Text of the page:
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Post-laparoscopy Umbilical Port-site Wound Infection clinical trials

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NCT ID: NCT01623427 Terminated - Clinical trials for Post-laparoscopy Umbilical Port-site Wound Infection

The AVATAR Trial: Applying VAcuum To Accomplish Reduced Wound Infections

Start date: August 2012
Phase: N/A
Study type: Interventional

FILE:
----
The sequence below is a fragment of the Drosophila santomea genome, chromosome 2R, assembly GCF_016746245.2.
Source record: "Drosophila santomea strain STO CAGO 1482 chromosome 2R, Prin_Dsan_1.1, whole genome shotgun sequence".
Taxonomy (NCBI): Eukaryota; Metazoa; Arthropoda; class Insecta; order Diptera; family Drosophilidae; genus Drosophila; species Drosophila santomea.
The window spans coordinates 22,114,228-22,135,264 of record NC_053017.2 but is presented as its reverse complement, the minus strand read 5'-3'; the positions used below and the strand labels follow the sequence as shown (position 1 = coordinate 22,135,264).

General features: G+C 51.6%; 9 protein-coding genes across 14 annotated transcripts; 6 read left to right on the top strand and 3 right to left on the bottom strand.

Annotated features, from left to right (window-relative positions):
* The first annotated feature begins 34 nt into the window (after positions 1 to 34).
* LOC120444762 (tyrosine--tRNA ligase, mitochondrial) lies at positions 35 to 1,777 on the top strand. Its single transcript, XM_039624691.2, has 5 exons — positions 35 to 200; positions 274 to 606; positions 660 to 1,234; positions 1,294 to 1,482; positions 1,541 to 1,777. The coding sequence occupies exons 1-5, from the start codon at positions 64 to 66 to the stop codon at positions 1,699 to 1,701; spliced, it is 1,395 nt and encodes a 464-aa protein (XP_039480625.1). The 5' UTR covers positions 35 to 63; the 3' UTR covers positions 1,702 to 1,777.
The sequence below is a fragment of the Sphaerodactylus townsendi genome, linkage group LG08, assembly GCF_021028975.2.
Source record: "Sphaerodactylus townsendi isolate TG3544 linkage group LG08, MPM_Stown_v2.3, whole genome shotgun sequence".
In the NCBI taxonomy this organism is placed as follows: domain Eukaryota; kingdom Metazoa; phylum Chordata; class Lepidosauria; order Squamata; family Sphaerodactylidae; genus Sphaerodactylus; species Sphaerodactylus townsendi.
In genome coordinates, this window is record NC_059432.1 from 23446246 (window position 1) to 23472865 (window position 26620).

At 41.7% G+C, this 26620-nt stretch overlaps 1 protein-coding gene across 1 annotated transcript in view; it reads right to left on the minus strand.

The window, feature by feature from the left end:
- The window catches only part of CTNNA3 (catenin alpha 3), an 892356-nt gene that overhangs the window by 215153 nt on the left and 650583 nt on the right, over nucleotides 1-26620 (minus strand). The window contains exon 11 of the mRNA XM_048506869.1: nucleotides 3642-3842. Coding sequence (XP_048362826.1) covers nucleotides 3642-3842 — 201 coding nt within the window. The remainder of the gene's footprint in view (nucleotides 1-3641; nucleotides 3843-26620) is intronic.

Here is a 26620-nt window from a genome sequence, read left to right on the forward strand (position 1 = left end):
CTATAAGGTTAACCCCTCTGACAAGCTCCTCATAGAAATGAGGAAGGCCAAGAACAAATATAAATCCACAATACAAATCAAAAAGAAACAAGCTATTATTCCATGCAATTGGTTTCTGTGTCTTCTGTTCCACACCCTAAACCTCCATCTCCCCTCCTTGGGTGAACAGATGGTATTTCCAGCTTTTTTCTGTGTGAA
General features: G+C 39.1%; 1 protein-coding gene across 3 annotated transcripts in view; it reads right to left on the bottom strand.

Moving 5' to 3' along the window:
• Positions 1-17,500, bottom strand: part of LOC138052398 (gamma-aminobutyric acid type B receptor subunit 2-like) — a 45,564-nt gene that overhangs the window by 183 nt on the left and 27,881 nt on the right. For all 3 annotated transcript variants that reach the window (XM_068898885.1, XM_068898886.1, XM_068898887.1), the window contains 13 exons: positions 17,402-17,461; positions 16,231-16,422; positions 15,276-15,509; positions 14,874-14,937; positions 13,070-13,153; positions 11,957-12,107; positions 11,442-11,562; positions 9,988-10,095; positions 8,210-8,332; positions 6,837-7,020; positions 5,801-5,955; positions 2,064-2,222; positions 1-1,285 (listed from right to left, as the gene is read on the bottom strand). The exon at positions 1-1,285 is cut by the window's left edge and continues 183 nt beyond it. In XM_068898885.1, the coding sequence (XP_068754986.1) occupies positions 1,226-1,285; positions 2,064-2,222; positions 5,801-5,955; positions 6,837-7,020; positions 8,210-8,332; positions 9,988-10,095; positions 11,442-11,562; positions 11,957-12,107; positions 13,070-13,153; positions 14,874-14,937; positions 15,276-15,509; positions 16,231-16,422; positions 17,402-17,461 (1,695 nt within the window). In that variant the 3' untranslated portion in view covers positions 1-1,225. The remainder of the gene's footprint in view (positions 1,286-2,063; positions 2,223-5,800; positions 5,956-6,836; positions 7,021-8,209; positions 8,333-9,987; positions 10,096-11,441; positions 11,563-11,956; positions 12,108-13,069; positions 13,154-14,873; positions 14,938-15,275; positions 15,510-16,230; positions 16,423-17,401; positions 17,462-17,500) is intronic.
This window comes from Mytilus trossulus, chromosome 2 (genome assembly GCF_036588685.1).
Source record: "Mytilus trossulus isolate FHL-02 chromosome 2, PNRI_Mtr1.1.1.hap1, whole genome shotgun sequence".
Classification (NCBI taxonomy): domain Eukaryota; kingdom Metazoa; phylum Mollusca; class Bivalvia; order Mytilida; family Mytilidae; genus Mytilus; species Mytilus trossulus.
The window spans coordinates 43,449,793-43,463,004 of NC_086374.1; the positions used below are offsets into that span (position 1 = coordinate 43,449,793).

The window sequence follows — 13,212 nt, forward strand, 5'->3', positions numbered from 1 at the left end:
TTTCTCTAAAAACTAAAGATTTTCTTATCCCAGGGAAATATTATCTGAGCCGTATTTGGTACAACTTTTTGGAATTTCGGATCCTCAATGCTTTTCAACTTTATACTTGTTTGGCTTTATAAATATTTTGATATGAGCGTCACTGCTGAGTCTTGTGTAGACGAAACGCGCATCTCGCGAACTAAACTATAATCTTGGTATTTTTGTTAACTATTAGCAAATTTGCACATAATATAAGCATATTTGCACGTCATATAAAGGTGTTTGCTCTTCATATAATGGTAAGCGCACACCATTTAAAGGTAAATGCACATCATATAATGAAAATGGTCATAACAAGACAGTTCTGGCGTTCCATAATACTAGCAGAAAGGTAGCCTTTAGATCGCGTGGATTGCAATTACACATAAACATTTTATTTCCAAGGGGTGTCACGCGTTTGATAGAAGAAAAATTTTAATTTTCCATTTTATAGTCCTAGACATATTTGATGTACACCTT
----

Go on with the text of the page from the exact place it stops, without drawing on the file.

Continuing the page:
Postoperative pain and time taken to return to normal activities after laparoscopic surgery are significantly shorter. Wound infections still occur and contribute to prolonged hospital stays and morbidity. Typically, port incision sites are covered with a standard dressing (approximating strips and a gauze). Although the umbilical wound infection rate in laparoscopic surgery is considered to be low, a recent study by Muensterer and Keijzer showed that the umbilical wound infection rate after single incision laparoscopic appendectomy in children is approximately 7%. In the same retrospective study, the investigators demonstrated that a simple low cost vacuum dressing can significantly reduce the infection rate. The aim of this prospective randomized controlled trial is to determine if the simple vacuum dressing is superior to a standard dressing in reducing laparoscopic postoperative umbilical wound infections. All patients under 17 years of age undergoing a laparoscopic operation in the Children's Hospital will be randomized to a standard postoperative dressing or a standard postoperative dressing with vacuum applied to it. The vacuum will be applied with a 22g needle on a 10ml syringe passed percutaneously from outside the dressing into the gauze and the air around the gauze is evacuated. The umbilical wounds will be evaluated 8-10 days postoperatively in the clinical research unit of the Manitoba Institute of Child Heath according to a standardized and validated wound evaluation tool from the Canadian Center for Disease Control. Primary outcome measure in this study is postoperative wound infection. A sample size calculation using the retrospective data demonstrated that the investigators need 275 patients in each group for the Chi-squared test to have an 80% chance of detecting a difference in wound infection rate of 6% at the 5% level of significance. Based on the annual number of laparoscopic operations in the Children's Hospital (around 400) the investigators anticipate completing the inclusion of patients within a two-year period.